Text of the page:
Though she chose never to commit herself to any sort of literary movement, maintaining always her personal identity by extending new avenues of development for fiction in her individual way, Duras’s works written in her second phase are closely allied with those of the French New Novelists Alain Robbe-Grillet, Nathalie Sarraute, and Michel Butor. In The Square, she explores the use of dialogue alone to reveal character and suggest dramatic situations; there is no linear plot. This work, which has been staged successfully, reveals the lives of a shabby traveling salesman and a humble nursemaid who meet by chance on a park bench and open themselves to each other through conversation. There is virtually no traditional description of time, place, or setting. The conversation occurs in a warm and green void.

The screenplay for Hiroshima mon amour is a pivotal work: Duras avoids the traditionally chronological and linear way of telling a story in order to reveal, through what were unusual flashbacks at the time, the assault of the past on the present, as memories of a tragic love affair intrude into the mind of a film actress. “She” (as in The Square, no character has a name in this work) remembers, after twelve years, the pain of loss and bereavement suffered at the time of the murder of her German lover during the Occupation and reveals the painful details to her new Japanese lover. The “tragedy of forgetfulness” overwhelms the woman as she relives her grief. The tenderness and compassion that characterize later works of Duras are already evident here: A lonely outsider conveys her suffering to another, who responds with tolerance and sympathy in simple, often poetic language.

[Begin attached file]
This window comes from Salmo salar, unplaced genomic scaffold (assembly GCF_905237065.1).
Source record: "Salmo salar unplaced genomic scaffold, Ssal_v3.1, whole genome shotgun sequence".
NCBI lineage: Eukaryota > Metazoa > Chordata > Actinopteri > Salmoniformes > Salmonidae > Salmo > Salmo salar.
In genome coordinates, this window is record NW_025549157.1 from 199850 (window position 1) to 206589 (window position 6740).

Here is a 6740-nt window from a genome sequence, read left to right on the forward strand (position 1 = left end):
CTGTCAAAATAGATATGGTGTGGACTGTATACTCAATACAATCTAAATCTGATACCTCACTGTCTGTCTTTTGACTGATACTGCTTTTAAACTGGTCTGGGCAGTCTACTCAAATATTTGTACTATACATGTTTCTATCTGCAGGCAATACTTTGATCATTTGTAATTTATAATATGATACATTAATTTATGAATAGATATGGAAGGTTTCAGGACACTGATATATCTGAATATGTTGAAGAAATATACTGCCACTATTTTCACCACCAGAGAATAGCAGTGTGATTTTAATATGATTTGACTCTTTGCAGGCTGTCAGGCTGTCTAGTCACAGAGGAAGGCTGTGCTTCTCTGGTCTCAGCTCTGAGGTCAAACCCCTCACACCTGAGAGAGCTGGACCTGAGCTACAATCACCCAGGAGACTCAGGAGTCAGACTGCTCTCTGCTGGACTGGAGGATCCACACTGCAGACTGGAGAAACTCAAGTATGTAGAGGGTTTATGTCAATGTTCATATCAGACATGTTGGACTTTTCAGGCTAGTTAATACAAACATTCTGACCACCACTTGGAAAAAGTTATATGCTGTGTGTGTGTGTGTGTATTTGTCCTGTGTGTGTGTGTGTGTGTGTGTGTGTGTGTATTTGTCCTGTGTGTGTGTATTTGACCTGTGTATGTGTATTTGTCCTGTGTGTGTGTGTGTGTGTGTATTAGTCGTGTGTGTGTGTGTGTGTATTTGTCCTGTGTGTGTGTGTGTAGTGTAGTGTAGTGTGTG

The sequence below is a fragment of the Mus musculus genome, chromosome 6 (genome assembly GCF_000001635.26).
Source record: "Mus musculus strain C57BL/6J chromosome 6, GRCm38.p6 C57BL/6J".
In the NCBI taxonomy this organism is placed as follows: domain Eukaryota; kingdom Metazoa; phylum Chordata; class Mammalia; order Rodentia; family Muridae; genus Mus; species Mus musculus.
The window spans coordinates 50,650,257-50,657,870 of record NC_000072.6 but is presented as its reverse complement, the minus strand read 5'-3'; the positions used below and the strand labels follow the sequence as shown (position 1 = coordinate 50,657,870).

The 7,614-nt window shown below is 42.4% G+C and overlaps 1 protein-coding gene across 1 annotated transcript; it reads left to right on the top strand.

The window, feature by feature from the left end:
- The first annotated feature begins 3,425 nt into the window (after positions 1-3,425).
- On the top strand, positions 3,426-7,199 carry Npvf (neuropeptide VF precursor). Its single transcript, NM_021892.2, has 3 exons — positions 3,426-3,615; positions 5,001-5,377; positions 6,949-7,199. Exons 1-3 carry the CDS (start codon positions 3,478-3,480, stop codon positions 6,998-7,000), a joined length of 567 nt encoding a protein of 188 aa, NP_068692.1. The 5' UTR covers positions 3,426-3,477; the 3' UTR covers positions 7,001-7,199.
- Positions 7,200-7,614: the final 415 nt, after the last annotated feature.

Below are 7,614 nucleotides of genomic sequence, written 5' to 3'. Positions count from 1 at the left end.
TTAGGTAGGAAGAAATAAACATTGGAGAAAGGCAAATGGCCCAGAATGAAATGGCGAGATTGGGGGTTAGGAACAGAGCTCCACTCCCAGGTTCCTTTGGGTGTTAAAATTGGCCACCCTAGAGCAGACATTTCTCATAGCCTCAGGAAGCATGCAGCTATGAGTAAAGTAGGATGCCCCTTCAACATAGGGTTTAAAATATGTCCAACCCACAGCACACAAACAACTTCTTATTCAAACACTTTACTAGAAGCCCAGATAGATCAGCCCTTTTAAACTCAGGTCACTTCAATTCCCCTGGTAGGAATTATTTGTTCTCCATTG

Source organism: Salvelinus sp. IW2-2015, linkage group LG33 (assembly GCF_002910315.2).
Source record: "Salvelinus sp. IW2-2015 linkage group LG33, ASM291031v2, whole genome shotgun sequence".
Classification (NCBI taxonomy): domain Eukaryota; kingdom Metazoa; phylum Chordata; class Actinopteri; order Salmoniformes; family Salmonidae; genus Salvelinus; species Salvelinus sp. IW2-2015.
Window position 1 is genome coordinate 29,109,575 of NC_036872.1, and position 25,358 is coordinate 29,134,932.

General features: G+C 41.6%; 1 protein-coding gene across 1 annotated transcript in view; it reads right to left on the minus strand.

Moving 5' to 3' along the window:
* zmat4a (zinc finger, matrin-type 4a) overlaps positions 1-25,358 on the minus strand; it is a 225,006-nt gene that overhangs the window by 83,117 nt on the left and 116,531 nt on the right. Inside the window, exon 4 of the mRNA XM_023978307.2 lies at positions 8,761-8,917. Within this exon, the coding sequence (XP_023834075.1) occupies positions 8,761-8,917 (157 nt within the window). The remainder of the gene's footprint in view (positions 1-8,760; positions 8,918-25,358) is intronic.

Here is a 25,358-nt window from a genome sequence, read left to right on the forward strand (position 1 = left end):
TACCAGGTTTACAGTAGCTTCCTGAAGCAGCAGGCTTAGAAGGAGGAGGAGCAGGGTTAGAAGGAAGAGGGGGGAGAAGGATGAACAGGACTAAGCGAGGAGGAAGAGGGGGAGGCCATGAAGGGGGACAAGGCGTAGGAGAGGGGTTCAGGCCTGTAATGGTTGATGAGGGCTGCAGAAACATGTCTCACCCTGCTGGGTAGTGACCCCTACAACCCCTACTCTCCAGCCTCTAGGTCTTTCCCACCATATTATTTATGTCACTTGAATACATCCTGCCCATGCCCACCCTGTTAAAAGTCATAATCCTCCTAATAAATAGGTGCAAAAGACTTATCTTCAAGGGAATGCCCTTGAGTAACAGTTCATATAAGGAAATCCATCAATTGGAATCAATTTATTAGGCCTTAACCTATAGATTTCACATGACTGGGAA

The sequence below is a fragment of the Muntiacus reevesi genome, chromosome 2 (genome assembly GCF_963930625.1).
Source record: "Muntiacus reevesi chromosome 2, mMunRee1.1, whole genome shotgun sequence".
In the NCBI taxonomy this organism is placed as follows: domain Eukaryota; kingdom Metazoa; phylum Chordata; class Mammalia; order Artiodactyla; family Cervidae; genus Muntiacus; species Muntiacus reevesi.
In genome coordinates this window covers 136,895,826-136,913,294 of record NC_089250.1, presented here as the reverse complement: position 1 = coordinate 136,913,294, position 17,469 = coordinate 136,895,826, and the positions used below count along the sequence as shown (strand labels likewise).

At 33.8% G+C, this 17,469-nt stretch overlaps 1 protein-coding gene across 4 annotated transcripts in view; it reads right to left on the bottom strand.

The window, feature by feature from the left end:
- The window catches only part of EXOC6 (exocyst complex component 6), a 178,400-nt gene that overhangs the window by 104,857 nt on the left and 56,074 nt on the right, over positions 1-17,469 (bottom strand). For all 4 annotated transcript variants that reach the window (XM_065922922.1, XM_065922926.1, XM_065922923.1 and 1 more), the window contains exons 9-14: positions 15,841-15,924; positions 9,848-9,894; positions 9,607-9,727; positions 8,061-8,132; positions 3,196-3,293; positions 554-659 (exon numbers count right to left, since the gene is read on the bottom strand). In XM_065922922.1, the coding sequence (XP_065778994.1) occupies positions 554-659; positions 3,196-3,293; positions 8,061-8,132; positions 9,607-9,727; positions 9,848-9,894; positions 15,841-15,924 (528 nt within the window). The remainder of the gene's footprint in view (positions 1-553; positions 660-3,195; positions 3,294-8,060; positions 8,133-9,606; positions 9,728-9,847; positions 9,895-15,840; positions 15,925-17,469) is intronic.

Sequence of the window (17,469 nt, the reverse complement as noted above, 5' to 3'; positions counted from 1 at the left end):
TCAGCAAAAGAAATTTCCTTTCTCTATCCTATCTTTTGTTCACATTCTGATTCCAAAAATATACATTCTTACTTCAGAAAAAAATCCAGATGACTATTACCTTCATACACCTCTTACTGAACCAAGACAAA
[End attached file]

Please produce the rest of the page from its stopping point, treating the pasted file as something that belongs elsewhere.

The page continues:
In her later works (the third phase), Duras enters so completely into the mind of a character that heavy demands are made on the reader. In The Lover, winner of the Prix Goncourt, she leads the reader through the consciousness of a woman in her fifties who recalls her youth with her family, her first lover, and the devastation time has wrought upon her face and body since then. Memories reflected in specific incidents occupy her mind, haphazardly, organized only by associations of ideas or feelings. This oblique technique, suggested in Hiroshima mon amour, is here perfected: A stream of consciousness flows undisturbed through a past of more than forty years.

Duras attracted considerable attention in France because of her outspoken political views and her support of the women’s liberation movement, which she expressed on television and in newspaper articles. Published interviews express the positions she maintained since the formation of the Mouvement de Libération des Femmes (MLF), when the women’s movement took on renewed vigor in France. Feminist themes are explored throughout the works of Duras, but in the late novels and interviews they assume a more important role. After the success of Hiroshima mon amour, Duras devoted more and more time to cinema; she adapted her own works for major directors, including Peter Brook and Tony Richardson, wrote scenarios for others, and directed more than ten feature films which she wrote herself. Duras died in 1996 at the age of eighty-one.